Box 1: The Manufacturing Sector in Canada

Manufacturing, which includes a wide variety of industries such as food, clothing, and equipment manufacturing to name a few, is a key component of domestic output and overall economic well-being. In Canada, the manufacturing sector provides jobs for over 1.7 million people (9% of the Canadian workforce), comprises more than 10% of Canada’s GDP and accounts for 68% of all of Canada’s merchandise exports.

Manufacturing and COVID-19

In February 2020, 1,740,000 million Canadians worked in the manufacturing sector. By April 2020, employment had crashed to 1,444,000 with the loss of 285,800 jobs (see Figure 1). This represents a 17% drop in employment within about two months compared to a Canada-wide drop of 16% over three months.

These job losses are concerning, especially those related to inventory. Global supply chain disruptions have made it difficult for many industries to acquire the raw materials and other inputs necessary to ensure sufficient inventory to meet customer demand. As the economy starts to re-open and demand picks up, firms unable to fulfill the potential flood of incoming orders may not remain profitable. Similarly, for businesses with high export volumes, international restrictions may affect their ability to deliver goods to customers.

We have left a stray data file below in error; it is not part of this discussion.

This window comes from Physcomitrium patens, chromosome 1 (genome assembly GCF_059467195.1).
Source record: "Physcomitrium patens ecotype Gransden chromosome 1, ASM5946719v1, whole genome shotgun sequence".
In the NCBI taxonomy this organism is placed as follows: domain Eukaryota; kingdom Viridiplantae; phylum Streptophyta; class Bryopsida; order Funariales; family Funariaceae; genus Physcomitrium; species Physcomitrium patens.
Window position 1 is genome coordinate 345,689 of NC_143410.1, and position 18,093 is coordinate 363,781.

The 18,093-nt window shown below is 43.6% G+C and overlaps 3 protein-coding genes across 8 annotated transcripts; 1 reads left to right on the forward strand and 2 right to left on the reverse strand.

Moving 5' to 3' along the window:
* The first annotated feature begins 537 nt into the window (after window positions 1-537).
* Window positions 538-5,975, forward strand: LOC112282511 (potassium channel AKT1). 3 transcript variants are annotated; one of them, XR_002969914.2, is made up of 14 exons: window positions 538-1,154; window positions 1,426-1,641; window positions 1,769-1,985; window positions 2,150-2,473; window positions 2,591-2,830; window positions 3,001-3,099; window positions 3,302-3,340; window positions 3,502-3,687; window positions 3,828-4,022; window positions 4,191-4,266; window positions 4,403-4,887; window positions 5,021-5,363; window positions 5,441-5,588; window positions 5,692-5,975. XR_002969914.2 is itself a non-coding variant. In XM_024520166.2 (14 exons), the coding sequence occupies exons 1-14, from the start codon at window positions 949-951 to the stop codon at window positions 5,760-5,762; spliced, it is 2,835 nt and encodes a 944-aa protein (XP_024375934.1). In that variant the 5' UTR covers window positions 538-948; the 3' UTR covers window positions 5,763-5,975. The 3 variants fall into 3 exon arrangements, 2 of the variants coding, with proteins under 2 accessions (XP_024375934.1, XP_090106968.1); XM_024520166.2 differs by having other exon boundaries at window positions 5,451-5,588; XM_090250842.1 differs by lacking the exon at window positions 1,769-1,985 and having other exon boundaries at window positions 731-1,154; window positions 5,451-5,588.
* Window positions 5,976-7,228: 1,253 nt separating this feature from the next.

Figure 1: Between February and April 2020, manufacturing lost 285,814 jobs; in May and June, 133,000 jobs returned

Employment levels for the manufacturing sector and Canada from January 2016 through June 2020.

figure1_eng

Struggling to Meet Demand in a Pre-COVID World

The emphasis on the capacity to meet customer demand and deliver orders as the economy picks up underscores two related challenges: skills shortages and restricted productive capacities. The sector has been struggling with these issues since long before the pandemic hit.

In spring 2020, the Excellence in Manufacturing Consortium (EMC) — Canada’s largest consortium in the sector — surveyed 769 senior manufacturing executives. Skills shortages emerged as the number one concern that firms were struggling with prior to the COVID-19 outbreak (see Figure 2). Skills shortages can drive up costs, undermine productivity, and erode global competitiveness. They are also difficult to quantify based on national statistics alone.

Overall, as of May 2020, the lack of available candidates with the right skills inhibited manufacturing output by more than 20%, representing $98.4 billion in unfilled orders. Manufacturers had to turn down new orders because they were unable to fill them.